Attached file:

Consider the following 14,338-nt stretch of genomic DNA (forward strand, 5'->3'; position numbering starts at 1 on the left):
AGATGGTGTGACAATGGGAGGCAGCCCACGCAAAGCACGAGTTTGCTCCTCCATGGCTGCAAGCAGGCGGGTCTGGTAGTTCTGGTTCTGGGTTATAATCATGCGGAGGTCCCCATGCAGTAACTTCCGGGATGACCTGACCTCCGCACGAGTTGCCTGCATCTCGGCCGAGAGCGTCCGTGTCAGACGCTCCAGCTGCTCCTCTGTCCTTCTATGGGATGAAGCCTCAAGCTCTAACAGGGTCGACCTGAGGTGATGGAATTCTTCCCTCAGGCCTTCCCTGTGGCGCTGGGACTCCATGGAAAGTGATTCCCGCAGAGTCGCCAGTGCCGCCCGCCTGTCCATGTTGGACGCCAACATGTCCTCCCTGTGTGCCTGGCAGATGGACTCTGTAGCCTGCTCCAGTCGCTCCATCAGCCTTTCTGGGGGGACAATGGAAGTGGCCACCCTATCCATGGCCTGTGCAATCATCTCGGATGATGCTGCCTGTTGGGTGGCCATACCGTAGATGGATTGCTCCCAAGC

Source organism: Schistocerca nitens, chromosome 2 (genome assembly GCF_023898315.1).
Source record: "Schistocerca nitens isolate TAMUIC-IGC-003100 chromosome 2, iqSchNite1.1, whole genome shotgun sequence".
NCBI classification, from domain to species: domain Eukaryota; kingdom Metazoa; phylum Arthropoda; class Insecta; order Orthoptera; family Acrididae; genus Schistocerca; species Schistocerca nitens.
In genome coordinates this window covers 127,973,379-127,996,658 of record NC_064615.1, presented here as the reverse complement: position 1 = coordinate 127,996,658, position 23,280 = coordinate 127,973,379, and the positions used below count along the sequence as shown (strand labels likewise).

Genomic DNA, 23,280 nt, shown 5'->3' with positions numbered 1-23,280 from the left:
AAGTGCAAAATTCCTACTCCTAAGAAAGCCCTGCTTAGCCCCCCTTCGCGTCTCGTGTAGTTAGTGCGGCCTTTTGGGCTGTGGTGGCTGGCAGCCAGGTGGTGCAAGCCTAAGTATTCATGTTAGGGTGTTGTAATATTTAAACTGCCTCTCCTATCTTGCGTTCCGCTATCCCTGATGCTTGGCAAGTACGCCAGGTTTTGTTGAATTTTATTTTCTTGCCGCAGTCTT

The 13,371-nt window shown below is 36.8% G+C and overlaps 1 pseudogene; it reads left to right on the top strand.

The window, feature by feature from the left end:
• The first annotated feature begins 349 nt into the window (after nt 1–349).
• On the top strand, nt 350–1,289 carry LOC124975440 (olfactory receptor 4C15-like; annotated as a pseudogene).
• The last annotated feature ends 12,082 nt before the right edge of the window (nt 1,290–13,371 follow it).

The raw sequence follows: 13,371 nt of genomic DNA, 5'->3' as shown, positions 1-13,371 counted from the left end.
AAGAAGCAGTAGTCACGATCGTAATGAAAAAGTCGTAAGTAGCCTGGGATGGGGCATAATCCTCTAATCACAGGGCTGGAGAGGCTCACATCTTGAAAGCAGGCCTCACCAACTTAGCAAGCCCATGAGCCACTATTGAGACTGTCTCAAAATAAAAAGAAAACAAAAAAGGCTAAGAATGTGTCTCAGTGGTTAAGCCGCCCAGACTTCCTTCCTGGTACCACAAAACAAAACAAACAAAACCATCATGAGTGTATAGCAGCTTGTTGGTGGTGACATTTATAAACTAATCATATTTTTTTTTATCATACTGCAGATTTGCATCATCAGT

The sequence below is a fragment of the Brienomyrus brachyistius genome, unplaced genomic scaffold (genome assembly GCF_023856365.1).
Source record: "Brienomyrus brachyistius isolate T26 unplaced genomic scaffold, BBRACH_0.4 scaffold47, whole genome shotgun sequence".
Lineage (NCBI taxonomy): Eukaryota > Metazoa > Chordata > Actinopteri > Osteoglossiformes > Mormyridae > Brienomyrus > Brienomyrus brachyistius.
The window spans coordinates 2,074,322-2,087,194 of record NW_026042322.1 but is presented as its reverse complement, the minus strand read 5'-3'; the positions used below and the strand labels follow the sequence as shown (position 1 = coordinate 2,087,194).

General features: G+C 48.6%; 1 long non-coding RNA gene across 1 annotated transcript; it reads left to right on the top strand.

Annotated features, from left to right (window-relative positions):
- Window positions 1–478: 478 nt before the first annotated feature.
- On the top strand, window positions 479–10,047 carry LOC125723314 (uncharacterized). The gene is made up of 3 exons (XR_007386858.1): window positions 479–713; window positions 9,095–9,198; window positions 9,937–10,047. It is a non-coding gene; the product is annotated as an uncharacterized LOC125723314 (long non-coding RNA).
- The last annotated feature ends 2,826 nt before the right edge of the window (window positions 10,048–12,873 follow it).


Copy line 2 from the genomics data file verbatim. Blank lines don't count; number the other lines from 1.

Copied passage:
AGATGGTGTGACAATGGGAGGCAGCCCACGCAAAGCACGAGTTTGCTCCTCCATGGCTGCAAGCAGGCGGGTCTGGTAGTTCTGGTTCTGGGTTATAATCATGCGGAGGTCCCCATGCAGTAACTTCCGGGATGACCTGACCTCCGCACGAGTTGCCTGCATCTCGGCCGAGAGCGTCCGTGTCAGACGCTCCAGCTGCTCCTCTGTCCTTCTATGGGATGAAGCCTCAAGCTCTAACAGGGTCGACCTGAGGTGATGGAATTCTTCCCTCAGGCCTTCCCTGTGGCGCTGGGACTCCATGGAAAGTGATTCCCGCAGAGTCGCCAGTGCCGCCCGCCTGTCCATGTTGGACGCCAACATGTCCTCCCTGTGTGCCTGGCAGATGGACTCTGTAGCCTGCTCCAGTCGCTCCATCAGCCTTTCTGGGGGGACAATGGAAGTGGCCACCCTATCCATGGCCTGTGCAATCATCTCGGATGATGCTGCCTGTTGGGTGGCCATACCGTAGATGGATTGCTCCCAAGC